Cloud Computing is seeing a major increase in adoption rate, with the end-user expected to grow exponentially in the coming years. Many businesses are still unwilling to join the cloud bandwagon, with IT and cyber experts citing security concerns.
We brought in the experts to highlight the main cloud computing security issues and challenges;
Cloud infrastructure misconfiguration is a major contributor to data leaks. Critical corporate data and apps may become vulnerable to an attack if an organization's cloud environment is not configured properly. Because cloud infrastructure is designed to be widely available and encourage data sharing, it can be challenging for businesses to verify that only authorized users have access to their data.
This problem might be made worse if they don't have visibility or control over their infrastructure in their cloud hosting environment. Misconfiguration, in short, causes major cloud security risks for organizations and the public.
Nicholas Rosenfeld, Director at Making a Will.co.uk
Finding qualified security specialists for any type of production environment is always a challenge. This issue is worsened by the cloud because not everyone will be familiar with the security procedures that the solution will employ right away. It's quite tough to find qualified staff to administer cloud computing security solutions.
MSSPs, on the other hand, are often experienced with a wide range of security tools and can quickly deploy a team of professionals for a fraction of the cost of hiring, onboarding, training, and paying a comparably trained in-house security team.
Daniel Foley, Founder of Daniel Foley SEO
One of the most significant advantages of cloud computing is the simplicity with which data can be shared. However, this doesn't come without its downsides; because data sharing in the cloud is often done by direct email invites, it might provide major security risks and concerns. Anyone with knowledge of the connection can access the information stored inside these invites. This allows hackers to intercept the system information and use it for future attacks.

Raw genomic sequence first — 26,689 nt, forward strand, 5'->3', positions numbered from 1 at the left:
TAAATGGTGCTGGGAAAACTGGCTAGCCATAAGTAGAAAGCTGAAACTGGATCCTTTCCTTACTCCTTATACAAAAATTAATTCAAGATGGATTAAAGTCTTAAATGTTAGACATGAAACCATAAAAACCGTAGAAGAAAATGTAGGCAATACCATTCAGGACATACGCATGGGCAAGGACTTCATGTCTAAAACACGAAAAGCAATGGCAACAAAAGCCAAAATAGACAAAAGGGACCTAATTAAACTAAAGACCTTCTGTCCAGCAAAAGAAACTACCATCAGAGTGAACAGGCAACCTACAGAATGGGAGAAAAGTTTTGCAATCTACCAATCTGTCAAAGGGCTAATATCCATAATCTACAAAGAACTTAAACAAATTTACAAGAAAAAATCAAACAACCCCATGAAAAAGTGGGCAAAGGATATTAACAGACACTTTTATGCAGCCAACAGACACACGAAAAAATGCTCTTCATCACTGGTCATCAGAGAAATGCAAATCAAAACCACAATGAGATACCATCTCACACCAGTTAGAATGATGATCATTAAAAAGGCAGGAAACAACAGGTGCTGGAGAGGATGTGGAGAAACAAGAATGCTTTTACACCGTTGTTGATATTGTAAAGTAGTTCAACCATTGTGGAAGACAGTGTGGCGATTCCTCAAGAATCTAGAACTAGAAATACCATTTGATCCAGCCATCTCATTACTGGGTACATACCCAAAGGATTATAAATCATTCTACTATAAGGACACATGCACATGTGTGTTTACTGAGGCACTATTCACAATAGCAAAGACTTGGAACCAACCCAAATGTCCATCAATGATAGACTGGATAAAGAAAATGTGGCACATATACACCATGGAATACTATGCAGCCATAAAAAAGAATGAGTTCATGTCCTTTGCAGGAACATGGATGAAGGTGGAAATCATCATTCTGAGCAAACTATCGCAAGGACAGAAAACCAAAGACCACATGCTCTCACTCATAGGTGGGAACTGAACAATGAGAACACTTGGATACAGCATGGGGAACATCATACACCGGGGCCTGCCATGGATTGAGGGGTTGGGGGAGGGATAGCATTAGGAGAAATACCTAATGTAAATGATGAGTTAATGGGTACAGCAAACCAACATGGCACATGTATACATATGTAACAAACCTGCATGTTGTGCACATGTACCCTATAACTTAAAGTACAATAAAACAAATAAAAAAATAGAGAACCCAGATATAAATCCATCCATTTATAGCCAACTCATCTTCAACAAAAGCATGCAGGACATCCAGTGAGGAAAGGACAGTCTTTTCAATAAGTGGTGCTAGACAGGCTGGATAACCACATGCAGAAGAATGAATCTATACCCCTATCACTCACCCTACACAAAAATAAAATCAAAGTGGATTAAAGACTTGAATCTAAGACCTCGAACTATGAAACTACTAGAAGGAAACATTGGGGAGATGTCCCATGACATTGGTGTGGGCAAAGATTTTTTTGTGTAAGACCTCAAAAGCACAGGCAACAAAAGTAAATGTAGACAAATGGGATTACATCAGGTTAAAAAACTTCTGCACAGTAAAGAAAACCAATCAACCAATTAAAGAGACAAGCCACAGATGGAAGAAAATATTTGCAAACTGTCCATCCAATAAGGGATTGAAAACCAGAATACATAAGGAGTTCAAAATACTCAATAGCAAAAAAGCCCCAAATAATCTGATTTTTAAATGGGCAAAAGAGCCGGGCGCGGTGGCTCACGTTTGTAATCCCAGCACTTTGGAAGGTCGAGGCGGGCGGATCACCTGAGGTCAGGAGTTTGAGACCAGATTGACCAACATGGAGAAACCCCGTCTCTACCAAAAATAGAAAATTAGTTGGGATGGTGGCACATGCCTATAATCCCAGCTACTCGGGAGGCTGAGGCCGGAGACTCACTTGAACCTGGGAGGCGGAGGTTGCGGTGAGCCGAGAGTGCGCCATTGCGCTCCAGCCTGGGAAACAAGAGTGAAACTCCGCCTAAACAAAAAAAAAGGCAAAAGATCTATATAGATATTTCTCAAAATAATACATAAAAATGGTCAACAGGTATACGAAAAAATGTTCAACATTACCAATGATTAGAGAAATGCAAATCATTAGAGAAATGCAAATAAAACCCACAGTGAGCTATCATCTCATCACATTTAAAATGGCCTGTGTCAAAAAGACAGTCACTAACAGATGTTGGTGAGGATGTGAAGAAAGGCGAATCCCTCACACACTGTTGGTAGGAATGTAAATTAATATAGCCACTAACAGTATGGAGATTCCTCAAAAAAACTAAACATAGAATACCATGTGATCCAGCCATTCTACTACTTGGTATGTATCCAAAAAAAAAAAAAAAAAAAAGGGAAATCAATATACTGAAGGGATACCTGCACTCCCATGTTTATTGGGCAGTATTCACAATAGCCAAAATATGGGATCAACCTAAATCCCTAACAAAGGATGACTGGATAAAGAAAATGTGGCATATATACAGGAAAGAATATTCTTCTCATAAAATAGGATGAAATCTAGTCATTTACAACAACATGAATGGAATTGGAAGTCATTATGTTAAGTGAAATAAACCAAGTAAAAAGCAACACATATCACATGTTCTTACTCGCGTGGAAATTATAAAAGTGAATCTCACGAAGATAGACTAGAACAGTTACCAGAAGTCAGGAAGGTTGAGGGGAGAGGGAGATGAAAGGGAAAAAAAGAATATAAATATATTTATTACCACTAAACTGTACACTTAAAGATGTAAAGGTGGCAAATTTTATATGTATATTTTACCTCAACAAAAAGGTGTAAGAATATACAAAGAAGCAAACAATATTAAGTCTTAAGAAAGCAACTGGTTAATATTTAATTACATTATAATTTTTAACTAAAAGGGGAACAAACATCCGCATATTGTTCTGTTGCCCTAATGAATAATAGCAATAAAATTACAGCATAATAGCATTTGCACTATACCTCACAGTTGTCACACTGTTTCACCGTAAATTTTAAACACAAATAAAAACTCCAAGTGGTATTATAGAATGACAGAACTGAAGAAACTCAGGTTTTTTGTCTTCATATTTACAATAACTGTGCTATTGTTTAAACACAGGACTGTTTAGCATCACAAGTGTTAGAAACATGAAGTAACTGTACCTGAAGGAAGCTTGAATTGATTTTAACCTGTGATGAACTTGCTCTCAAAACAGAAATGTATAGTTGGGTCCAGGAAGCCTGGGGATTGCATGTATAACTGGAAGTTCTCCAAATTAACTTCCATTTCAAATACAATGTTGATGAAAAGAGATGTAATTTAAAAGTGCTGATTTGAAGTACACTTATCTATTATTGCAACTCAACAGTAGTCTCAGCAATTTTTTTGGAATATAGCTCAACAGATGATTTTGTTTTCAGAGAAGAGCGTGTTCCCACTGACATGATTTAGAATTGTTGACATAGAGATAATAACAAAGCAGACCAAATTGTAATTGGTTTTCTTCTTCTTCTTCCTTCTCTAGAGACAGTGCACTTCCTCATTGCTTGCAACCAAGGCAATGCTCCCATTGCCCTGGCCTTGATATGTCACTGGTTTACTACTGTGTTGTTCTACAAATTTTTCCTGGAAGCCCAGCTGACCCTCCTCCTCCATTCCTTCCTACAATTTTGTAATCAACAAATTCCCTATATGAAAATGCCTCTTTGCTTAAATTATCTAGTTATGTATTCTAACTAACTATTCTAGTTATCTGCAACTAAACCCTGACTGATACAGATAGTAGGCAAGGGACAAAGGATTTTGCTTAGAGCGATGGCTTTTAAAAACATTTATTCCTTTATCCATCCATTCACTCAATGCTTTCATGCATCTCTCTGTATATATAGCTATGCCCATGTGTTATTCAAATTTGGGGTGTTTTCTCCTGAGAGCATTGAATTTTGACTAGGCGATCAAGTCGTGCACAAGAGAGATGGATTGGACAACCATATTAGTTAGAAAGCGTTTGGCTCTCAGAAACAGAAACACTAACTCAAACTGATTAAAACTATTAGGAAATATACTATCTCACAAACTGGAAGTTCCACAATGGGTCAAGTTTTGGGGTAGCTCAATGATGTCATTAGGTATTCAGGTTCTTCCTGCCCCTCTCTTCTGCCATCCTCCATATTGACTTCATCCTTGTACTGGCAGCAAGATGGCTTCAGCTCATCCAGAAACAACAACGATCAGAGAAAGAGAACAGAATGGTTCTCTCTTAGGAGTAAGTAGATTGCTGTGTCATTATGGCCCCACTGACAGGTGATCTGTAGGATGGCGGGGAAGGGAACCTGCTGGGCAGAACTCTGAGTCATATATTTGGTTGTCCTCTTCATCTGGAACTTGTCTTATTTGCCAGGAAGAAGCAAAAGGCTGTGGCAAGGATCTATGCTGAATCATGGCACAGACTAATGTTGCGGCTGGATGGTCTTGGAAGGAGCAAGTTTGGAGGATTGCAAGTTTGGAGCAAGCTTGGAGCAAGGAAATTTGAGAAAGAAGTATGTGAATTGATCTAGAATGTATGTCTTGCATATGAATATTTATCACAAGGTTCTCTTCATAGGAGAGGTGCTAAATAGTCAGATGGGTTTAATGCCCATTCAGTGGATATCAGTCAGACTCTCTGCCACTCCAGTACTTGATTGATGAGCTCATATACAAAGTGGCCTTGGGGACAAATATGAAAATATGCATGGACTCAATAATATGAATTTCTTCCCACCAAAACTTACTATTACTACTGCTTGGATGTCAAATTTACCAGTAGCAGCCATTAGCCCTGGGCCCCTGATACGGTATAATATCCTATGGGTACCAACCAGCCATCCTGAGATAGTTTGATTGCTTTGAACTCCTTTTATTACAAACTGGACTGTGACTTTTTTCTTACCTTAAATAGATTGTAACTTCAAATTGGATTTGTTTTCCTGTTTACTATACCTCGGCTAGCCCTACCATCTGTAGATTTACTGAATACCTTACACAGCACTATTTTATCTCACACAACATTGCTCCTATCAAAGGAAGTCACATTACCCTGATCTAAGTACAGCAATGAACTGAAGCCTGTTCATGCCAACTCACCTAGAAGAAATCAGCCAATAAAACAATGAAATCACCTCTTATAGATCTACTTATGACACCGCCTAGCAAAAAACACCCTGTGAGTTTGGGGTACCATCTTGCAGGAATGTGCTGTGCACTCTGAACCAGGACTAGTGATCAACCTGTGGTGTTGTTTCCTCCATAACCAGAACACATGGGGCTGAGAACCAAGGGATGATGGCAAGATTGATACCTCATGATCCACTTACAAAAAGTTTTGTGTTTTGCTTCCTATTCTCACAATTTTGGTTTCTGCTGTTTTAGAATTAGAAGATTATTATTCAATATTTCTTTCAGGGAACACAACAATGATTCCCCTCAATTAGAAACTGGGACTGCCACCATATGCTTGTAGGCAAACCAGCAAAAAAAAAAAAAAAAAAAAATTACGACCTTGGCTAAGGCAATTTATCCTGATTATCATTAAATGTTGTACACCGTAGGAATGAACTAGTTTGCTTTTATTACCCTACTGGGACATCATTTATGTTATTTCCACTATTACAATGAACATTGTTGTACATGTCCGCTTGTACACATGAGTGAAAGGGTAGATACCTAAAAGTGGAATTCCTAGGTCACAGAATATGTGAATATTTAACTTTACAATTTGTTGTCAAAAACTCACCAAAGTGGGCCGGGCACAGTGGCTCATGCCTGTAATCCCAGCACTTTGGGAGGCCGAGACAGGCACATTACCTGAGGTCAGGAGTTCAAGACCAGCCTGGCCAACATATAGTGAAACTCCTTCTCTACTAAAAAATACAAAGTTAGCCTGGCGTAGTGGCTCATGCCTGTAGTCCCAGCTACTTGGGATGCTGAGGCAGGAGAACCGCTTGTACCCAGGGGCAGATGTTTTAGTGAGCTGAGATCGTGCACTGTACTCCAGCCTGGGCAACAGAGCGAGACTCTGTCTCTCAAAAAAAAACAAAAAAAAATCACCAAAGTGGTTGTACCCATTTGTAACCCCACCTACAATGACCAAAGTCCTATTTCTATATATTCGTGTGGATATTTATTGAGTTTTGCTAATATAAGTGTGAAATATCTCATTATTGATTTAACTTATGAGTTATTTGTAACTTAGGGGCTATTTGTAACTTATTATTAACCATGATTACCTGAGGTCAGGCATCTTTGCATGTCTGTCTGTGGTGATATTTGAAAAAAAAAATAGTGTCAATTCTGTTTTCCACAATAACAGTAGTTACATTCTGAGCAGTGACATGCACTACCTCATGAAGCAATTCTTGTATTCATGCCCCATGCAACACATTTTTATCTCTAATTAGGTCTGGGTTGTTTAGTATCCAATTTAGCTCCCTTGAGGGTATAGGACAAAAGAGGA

When a company decides to migrate to a cloud-based computing model, it gives away a level of control to the cloud provider. This often results in a lack of visibility which, in a cloud context, may lead to cloud computing security vulnerabilities that put the company at risk of cyberattacks.
As long as the provider has strict and effective security measures in place that meet a company's regulatory standards, there shouldn't be much of an issue. This is why it is imperative that companies keep a comprehensive insight into their cloud system on a regular basis.
Isla Sibanda, Cybersecurity Specialist with a background in ethical hacking and an entrepreneur at privacyaustralia.net
When it comes to security features, one big potential difficulty is the likelihood of vendor lock. Being limited to a single compliant security solution for a cloud service is incredibly restrictive—and it might result in a low-security return on investment. This is because the vendor with whom you've contracted doesn't have to compete with other suppliers. After all, you're their only option if you want anything functional without having to start from scratch.